Swing into Spring With Poetry.

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By Elizabeth Ward
Sunday, April 8, 2007

It's April again, time for poetry -- and for a lot of pulpy doggerel passing itself off as poetry. As usual, some of the prettiest children's books hitting stores for Poetry Month are surprisingly short on actual poems, those little word grenades capable of rearranging the world.

In Good Sports: Rhymes About Running, Jumping, Throwing, and More (Knopf, $16.99; ages 5-10), Chris Raschka's jazzy watercolors far outstrip Jack Prelutsky's insipid verses: "I race toward the hoop/ And I catch a good pass./ I throw the ball up/ And it banks off the glass." Any more of that, and kids will be racing toward the door. In Comets, Stars, the Moon, and Mars: Space Poems and Paintings (Harcourt, $16; ages 5-10), Douglas Florian's pictures -- done "on primed brown paper bags" -- are a riot of color and wit, but his rhymes have all the verve of a mnemonic: "Counting up planets,/ Uranus is seven./ Named for the Greek god,/ Uranus of heaven." Behind the Museum Door, richly illustrated by Stacey Dressen-McQueen (Abrams, $16.95; ages 6-12), falls short of its promise, since of the 14 poems Lee Bennett Hopkins picks to "celebrate the wonders of museums," only four don't topple into platitude. (I especially like Kristine O'Connell George's poignant "The Moccasins" and Alice Schertle's jaunty ode: "O trilobite, there are a few,/ here in the Fossil Room, of you. . . .") Then there's the letdown of Bobbi Katz's Trailblazers: Poems of Exploration (Greenwillow, $18.99; ages 10-up). Katz had the bright idea of honoring, in verse, dreamers and explorers from Egypt's Queen Hapshetsut to the Mars rovers. But her poems about her heroes prove less interesting than her notes on them. "The map of Africa was blank,/ or very nearly so./ When a place is quite unknown,/ that's where I want to go./ So I trekked to Bechuanaland/ and took a look around./ The Zuga River, Lake Ngami -- / those are what I found." Was Livingstone that bland?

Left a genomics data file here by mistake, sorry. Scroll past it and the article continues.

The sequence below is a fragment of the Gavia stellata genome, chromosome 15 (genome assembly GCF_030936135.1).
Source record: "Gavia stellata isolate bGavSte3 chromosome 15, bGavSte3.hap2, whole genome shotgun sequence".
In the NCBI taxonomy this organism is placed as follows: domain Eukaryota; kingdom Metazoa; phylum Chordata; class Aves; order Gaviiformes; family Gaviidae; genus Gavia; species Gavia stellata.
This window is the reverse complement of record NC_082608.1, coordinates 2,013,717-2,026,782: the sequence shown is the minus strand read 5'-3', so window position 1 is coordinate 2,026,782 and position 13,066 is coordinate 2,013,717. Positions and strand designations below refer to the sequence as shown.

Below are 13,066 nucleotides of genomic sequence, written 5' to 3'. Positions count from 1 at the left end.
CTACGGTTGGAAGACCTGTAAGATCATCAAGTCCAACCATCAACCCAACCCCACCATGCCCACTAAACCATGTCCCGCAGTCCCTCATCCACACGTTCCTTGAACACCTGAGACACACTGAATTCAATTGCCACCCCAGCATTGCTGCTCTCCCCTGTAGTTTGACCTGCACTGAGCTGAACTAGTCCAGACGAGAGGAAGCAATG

Fortunately, several new books, some featuring very old poems, do succeed in showing kids what a real poem is -- and does.

For the very youngest, Here's a Little Poem, edited by Jane Yolen and Andrew Fusek Peters (Candlewick, $21.99; ages 2-5), mostly delivers on its title. Wendy Cope's opening flourish in the "Me, Myself, and I" section sets the tone nicely: "Here's a little foot./ What shall we do with it?/ Lift it up/ And into a shoe with it." Other gems, from the likes of Margaret Wise Brown, Langston Hughes and Spike Milligan, are shoehorned into sections titled "Who Lives in My House?"; "I Go Outside" (including what must be the world's shortest poem, Paul B. Janeczko's nod to an August ice cream cone: "Lick/ Quick"); and "Time for Bed." A standout is Colin McNaughton's wail of woe: "Mum is having a baby!/ I'm shocked! I'm all at sea!/ What's she want another one for?/ WHAT'S THE MATTER WITH ME!?" Polly Dunbar's pictures are as brisk and joyous as the poems.

William Blake, the latest title in Sterling's acclaimed Poetry for Young People series (edited by John Maynard, $14.95; ages 8-12), is a must for children drawn to poetry. The selections from Songs of Innocence and Songs of Experience aren't, of course, as simple as they sound, to say nothing of the snippets from "The Marriage of Heaven and Hell" and "Jerusalem," but once lodged in the mind, they will nourish it for a lifetime. Alessandra Cimatoribus's angular illustrations are occasionally brilliant, as in her unnerving vision, all eerie violet and olive, of the "Priests in black gowns . . . walking their rounds."

In Today and Today (Scholastic, $16.99; ages 4-8), G. Brian Karas arranges translations of 16 haiku by the 18th-century Japanese poet Issa to show a year unfolding in one family's life. Each captures what Blake called "a World in a Grain of Sand," from "The spring day/ lingers/ in the pools" to a winter epiphany: "Here/ I'm here -- / the snow falling." Karas uses traditional materials such as rice paper and wood, as well as pencils and paint, to illustrate these instants of compressed experience. The effect, playing off the tiny electric jolts of the barely-there words, is truly beautiful.

At the other end of the spectrum is Joshua Prince's I Saw an Ant in a Parking Lot (Sterling, $14.95; ages 4-8), sequel to last year's I Saw an Ant on the Railroad Track and also graced by the zany, computer-generated artwork of Macky Pamintuan. There is absolutely nothing profound about this saga of a parking-lot attendant who saves an ant from death by mini-van. It would have flummoxed Issa. But there surely is word-wizardry. "The van pressed on -- our ant was caught/ 'tween rolling steel/ and pavement hot/ Between a mom, her van, her tot,/ his trot, her turn, their fate, a spot. . . ." For all his silliness, Prince is a man in love with the language, its rhythmic possibilities and lurking double meanings. And that, people, makes Prince a poet. ยท

Elizabeth Ward can be reached at warde@washpost.com.


© 2007 The Washington Post Company

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